Appellants first urge reversal of the district court's conclusion that their claim requesting review of the Board decision was not filed within the two-year limitations period because the period did not begin to run until November 6, 1971, when the decision became effective, rather than when it was issued thirty days earlier on October 6, 1971. Appellants next argue an Arkansas statute, Ark.Stat.Ann. § 37-222, operates to toll the limitations period as of the date their first complaint was filed, (October 9, 1973) if their second action was filed within one year after the first suit was voluntarily dismissed. Thus, since their first suit was voluntarily dismissed August 25, 1975, and their second action was filed January 19, 1976, appellants argue, in effect, the date they should be deemed to have filed the instant case is October 9, 1973, the date the first action was filed.
With respect to the unfair representation claim against the union, appellants contend the district court erred in adopting a two-year statute of limitation. Instead, appellants urge adoption of a statute of limitations under Arkansas law, either the five-year statute applicable to written contracts, the three-year statute for contracts not in writing, or a "miscellaneous" five-year statute.
Appellees challenge all of appellants' assertions and contend the district court decision was correct and should be affirmed.
This case may be analyzed as presenting three issues relating to statutes of limitations and labor law policy. First, does the Arkansas savings statute apply to this case to toll the statute of limitations giving appellants, in effect, a filing date of October 9, 1973, when the original (but dismissed) action was filed, instead of January 19, 1976? Related to this is the question of when appellants' claims accrued. Second, what limitations period applies to appellants' claim for review of the Board's decision and against Missouri Pacific? Finally, what is the appropriate limitation period to apply to appellants' unfair representation claim against the United Transportation Union in the context of the Railway Labor Act? As did the district court, we conclude a two-year limitations period applies to both the claim for review of the Board decision and the fair representation claim against the union. Appellants' claims accrued as of the date of the Board's decision, October 6, 1971, but their complaint was not filed until January 19, 1976. Nothing operated to toll the limitations period, consequently appellants' claims were properly dismissed.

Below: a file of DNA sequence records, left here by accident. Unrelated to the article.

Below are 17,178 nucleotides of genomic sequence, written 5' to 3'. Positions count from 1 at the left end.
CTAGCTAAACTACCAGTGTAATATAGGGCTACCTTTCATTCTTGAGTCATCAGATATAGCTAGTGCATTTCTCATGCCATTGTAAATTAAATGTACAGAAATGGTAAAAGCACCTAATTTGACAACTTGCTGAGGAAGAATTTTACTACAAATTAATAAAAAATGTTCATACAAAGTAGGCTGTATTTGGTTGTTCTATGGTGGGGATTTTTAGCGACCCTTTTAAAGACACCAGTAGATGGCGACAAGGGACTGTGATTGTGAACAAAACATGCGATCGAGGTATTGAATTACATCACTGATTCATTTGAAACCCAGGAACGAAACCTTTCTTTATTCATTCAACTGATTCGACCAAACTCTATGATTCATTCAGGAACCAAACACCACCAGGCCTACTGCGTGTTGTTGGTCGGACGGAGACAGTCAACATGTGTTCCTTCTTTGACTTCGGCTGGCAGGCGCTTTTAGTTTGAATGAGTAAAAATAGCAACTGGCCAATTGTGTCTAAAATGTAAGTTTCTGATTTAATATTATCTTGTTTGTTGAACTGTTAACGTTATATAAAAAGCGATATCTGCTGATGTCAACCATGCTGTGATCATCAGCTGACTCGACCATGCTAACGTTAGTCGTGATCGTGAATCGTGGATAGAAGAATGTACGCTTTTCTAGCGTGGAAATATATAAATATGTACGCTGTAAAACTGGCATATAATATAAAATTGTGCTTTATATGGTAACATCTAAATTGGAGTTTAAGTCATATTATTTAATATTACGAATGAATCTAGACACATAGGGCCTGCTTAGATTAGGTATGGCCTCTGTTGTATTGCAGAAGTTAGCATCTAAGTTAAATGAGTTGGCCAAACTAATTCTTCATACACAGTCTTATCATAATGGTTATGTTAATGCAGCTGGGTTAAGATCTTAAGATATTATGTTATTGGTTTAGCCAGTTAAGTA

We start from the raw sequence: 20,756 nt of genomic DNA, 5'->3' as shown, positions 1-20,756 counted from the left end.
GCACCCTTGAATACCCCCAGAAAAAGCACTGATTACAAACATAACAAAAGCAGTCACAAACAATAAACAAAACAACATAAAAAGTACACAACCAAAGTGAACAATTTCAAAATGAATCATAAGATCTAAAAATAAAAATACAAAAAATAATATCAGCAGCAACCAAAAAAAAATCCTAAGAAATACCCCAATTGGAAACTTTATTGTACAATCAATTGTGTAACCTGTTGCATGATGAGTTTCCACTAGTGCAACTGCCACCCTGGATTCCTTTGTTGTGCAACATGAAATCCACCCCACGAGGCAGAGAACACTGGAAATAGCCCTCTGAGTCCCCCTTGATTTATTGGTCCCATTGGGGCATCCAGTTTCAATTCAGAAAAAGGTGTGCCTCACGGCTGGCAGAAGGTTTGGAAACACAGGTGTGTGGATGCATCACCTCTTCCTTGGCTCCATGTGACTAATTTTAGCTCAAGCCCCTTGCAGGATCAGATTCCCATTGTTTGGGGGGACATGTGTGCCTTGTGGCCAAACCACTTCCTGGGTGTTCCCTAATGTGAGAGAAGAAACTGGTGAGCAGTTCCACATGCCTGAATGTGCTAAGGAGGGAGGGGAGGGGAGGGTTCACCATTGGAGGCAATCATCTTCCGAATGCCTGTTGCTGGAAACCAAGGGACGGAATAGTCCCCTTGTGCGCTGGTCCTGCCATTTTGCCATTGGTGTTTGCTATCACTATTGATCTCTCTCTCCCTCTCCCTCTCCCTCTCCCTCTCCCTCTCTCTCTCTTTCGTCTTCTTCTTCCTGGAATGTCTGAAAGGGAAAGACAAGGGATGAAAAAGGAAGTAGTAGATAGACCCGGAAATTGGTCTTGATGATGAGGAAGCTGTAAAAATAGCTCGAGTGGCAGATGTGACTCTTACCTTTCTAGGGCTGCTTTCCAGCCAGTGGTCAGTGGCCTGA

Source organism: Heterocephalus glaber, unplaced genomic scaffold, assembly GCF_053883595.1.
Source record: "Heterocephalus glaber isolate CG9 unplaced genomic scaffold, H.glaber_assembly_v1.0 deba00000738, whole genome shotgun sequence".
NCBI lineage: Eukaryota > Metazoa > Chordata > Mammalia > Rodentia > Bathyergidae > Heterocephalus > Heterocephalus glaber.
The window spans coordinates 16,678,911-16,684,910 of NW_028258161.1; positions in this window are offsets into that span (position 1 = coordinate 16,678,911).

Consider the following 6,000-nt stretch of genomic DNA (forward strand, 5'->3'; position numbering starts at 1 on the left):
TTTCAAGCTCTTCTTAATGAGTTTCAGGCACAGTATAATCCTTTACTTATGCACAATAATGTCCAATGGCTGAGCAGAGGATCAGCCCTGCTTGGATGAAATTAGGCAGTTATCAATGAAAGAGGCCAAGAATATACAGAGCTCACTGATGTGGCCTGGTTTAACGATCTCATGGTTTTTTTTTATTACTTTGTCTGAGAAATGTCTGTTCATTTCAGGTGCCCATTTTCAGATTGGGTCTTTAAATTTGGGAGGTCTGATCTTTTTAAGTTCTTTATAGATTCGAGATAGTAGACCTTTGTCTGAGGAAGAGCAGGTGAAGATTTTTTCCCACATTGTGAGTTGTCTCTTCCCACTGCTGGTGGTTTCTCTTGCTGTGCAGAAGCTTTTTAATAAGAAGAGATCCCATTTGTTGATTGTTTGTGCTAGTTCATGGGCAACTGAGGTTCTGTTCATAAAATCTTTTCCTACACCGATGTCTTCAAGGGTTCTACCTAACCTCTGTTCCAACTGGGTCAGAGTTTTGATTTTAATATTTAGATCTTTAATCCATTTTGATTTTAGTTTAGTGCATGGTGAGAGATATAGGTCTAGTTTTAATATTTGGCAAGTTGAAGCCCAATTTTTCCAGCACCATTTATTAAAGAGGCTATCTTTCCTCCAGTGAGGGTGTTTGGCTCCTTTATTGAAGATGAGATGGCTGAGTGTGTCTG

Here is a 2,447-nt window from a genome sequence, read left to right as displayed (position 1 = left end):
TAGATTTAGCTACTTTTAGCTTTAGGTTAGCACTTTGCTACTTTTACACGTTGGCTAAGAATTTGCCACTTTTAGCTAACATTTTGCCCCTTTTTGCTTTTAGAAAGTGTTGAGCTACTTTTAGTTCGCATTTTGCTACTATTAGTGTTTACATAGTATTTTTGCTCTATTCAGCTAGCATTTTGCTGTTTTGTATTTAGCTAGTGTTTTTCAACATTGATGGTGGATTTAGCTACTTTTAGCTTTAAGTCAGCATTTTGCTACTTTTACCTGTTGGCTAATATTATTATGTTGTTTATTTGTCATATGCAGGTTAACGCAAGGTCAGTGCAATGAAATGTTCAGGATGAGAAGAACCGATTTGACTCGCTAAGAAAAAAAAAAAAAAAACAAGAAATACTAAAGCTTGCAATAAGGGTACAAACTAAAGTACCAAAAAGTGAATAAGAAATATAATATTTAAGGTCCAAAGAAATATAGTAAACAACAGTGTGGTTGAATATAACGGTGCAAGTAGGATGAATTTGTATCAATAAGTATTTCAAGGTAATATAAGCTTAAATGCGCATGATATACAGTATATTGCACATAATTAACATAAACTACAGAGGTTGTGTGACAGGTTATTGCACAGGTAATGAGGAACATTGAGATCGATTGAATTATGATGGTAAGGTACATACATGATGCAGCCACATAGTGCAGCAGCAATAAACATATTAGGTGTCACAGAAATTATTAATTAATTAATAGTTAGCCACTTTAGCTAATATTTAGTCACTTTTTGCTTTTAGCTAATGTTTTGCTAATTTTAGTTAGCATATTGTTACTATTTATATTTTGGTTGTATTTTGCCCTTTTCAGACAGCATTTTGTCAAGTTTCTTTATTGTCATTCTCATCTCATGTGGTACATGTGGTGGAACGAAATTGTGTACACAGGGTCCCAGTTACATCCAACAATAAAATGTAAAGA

Whether the limitations period was tolled; accrual date of appellants' actions. Before addressing the specific questions of what limitations periods apply to appellants' claims, it is best to establish the effective date appellants' suit was filed. As earlier stated, appellants contend an Arkansas statute operates to toll whatever limitations period may apply as of the date their first suit (later dismissed) was filed, October 9, 1973. Reference to state procedural law is inappropriate, however, when, as here, a federal question is concerned. Whether appellants' present their claim either as one for review of the Board's decision, or as an unfair representation claim, it is indubitable they are asserting rights governed by federal law, presenting a federal question, Steele v. Louisville & Nashville R. R. Co., 323 U.S. 192, 203-05, 65 S.Ct. 226, 232-233, 89 L.Ed. 173 (1944); Vaca v. Sipes, 386 U.S. 171, 177, 87 S.Ct. 903, 909, 17 L.Ed.2d 842 (1967). This Court stated in Butler v. Local 823, International Brotherhood of Teamsters, 514 F.2d 442, 448-49 (1975), (hereinafter, Butler) "The question of when a federal cause of action 'accrues' and the related question of whether it is 'tolled' by subsequent events, are federal questions." (citations omitted). As the district court correctly observed, applying federal law, a dismissal without prejudice leaves the situation so far as procedures therein are concerned the same as though the suit had never been brought and a party cannot deduct from the limitations period the time during which the action so dismissed was pending. Moore v. St. Louis Music Supply Co., 539 F.2d 1191, 1194 (8th Cir. 1976); See 5 Moore, Federal Practice P 41.05(2) at 41-76-77. The Arkansas statute simply does not pertain to this federal action. In light of this analysis, we conclude appellants' complaint was filed January 19, 1976, and nothing occurring prior to that date operated to toll the limitations period.